A statewide study conducted in all schools for the blind revealed that the Centre’s vitamin A supplementation programme for pregnant mothers has been a success with the number of children being born blind dropping drastically as compared to the numbers when a similar study was done 15 years ago by the same organisation.
The study, conducted in 2019 by the HV Desai Eye Hospital’s expert team revealed that 15% of children enrolled in blind schools were ‘not blind’, but could be helped with special devices. It, however, also states that the government must now focus on tackling blindness in premature babies. The study conducted in 2019 and supported by Bajaj Finance Ltd, covered 2,000 kids enrolled in blind schools across the state.
Dr Sucheta Kulkarni, principal investigator at HV Desai hospital, said, “We believe this is the largest study conducted worlwide, considering the sample size. We will also use this study to influence government policies by discussing the outcomes of the study and help the government form better policies to tackle blindness. We will organise a meeting on February 18, wherein global experts from the World Health Organisation (WHO) and government officials will study the research findings.”
Col M Deshpande (retd), chief medical director, HV Desai Eye Hospital, said, “It is an established fact that causes of blindness in children are proxy indicators of the health system of the country, in turn expressing the economic progress that a country is making. For example- unavoidable causes (such as blindness due to brain hypoxia) is common in western countries while vitamin A deficiency related blindness is common in African countries.”
According to the study, ill developed eye at birth is the major cause of blindness (47%) followed by corneal and retinal causes (15% each) and cataract (7%). Every third child (32%) was blind due to a cause which could have been prevented or treated, reveals the statewide study. Comparison of these findings with previous studies conducted by the HV Desai team 15 years ago, show that blindness due to vitamin A deficiency is decreasing, but that due to retinopathy of prematurity (ROP) is increasing.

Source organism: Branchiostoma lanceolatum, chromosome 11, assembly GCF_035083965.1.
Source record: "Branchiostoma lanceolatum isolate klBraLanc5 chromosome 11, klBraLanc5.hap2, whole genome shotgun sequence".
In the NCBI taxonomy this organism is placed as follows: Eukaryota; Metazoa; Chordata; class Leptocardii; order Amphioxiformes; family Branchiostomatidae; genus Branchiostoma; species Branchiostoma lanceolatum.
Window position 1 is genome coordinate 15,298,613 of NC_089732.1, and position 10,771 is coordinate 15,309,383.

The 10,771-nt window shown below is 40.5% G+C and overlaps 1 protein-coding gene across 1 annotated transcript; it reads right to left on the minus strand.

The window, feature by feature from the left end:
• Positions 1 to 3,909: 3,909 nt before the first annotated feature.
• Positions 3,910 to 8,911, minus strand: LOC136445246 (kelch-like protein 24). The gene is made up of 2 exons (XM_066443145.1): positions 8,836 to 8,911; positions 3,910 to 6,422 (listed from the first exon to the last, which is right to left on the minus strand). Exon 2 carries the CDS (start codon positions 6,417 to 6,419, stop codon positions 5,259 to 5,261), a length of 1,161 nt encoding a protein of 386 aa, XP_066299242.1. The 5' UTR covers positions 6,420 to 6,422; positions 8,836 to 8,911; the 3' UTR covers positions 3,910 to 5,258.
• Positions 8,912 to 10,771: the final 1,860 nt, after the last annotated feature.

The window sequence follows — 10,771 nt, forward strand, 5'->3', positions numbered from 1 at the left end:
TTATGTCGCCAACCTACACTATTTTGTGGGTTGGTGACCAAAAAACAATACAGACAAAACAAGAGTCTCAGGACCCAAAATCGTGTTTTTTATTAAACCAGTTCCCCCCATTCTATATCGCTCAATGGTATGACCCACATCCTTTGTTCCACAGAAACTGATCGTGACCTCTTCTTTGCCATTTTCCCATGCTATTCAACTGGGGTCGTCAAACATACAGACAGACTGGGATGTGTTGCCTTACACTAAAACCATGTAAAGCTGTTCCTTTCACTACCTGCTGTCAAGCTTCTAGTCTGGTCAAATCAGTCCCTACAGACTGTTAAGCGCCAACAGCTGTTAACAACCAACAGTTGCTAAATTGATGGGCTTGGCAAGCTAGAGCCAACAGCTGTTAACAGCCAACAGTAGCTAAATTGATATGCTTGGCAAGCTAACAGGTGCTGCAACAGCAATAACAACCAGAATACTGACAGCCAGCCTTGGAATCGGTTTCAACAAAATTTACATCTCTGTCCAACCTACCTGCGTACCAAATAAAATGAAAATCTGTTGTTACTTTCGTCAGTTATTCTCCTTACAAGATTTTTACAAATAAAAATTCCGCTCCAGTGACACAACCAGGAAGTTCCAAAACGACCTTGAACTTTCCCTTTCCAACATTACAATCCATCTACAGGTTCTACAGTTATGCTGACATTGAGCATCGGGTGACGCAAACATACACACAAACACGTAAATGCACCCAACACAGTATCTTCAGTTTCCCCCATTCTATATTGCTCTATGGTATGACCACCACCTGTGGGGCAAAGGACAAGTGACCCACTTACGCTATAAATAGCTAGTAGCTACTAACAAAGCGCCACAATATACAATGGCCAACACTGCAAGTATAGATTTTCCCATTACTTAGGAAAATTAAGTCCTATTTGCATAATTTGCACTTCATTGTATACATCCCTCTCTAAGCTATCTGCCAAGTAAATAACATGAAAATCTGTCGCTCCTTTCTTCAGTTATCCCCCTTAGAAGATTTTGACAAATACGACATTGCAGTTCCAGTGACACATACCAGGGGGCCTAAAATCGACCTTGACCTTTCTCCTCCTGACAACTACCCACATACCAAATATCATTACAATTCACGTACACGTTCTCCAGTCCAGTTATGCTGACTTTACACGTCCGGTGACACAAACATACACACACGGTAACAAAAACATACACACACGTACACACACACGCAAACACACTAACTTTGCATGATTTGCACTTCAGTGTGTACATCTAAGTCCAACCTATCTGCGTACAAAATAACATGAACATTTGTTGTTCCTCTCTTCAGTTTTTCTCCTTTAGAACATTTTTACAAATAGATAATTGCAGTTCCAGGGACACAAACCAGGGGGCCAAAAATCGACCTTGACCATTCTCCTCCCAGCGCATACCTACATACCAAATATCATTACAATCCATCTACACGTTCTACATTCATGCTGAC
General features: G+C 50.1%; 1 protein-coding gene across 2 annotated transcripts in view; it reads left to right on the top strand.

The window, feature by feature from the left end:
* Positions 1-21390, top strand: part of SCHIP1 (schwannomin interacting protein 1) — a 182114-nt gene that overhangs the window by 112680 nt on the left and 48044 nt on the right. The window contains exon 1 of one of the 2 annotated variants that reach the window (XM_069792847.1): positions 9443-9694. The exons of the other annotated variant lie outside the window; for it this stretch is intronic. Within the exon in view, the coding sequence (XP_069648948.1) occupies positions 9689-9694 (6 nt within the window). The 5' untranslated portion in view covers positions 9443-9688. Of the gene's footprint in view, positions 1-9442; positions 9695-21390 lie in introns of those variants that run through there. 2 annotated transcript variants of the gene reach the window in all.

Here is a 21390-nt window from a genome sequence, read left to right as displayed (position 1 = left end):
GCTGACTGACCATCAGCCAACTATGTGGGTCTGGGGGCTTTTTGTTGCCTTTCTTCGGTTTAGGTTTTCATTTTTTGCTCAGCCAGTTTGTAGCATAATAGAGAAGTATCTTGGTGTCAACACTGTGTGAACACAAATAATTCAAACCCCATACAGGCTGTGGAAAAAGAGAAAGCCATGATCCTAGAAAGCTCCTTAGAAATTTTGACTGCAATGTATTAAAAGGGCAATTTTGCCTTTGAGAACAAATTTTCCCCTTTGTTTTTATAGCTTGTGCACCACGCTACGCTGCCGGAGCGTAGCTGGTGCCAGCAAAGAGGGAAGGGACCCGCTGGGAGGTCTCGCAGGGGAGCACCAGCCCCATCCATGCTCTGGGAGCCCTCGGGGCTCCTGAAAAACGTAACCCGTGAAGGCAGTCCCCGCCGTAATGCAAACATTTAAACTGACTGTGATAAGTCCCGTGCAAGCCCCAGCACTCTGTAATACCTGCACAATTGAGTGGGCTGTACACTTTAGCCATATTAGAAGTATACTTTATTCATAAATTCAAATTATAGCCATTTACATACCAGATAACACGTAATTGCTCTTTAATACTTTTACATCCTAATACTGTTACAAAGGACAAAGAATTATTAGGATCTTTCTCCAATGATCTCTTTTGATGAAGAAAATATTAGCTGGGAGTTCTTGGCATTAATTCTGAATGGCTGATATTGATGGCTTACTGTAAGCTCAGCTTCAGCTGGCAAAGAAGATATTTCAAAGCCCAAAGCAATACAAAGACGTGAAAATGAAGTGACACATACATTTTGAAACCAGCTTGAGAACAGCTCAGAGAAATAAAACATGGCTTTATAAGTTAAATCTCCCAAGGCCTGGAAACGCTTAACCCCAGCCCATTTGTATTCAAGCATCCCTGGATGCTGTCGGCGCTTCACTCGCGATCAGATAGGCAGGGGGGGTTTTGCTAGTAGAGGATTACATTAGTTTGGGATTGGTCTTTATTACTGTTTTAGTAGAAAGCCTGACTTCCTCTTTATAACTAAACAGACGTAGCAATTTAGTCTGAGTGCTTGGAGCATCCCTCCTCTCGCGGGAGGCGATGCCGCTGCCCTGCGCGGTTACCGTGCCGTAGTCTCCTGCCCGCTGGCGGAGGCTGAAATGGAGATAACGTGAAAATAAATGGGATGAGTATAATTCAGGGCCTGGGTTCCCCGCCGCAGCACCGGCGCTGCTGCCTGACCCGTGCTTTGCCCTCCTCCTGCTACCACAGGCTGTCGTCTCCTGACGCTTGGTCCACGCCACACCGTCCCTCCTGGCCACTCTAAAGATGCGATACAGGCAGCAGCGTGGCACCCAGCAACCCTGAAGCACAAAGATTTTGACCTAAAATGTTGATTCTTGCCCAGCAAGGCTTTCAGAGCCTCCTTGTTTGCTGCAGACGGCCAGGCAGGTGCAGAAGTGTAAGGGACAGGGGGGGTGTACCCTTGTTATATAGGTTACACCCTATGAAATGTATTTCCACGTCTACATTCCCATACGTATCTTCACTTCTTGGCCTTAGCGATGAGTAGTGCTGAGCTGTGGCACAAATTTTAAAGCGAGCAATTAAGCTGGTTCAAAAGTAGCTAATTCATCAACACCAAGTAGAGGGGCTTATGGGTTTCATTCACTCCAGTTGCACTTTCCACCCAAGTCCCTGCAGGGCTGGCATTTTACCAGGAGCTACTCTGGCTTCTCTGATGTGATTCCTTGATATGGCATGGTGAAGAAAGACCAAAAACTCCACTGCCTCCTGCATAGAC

“This indicates the success of the government’s vitamin A supplementation programme for pregnant mothers, but implies that the government now needs to tackle blindness due to ROP which is seen in premature babies,” suggests the study. There is a need to train more doctors to manage cataract and ROP in children and also to procure highly specialised equipments to manage these diseases, the study noted.
According to the study, nearly 15% of the children in these schools were ‘not blind’ and could be helped with special devices (low vision devices) which could enhance their vision. There is a need to increase awareness in the society and teachers that all visually impaired children are not necessarily blind, added the experts who conducted the study. Proper and timely examination by experts can help identify children who can see better with low vision devices. Unfortunately, such experts are located in big cities and needy children are often in remote rural areas. Training of more and more paramedical staff (optometrists) to provide low vision services in all districts is the need of the hour, added the experts.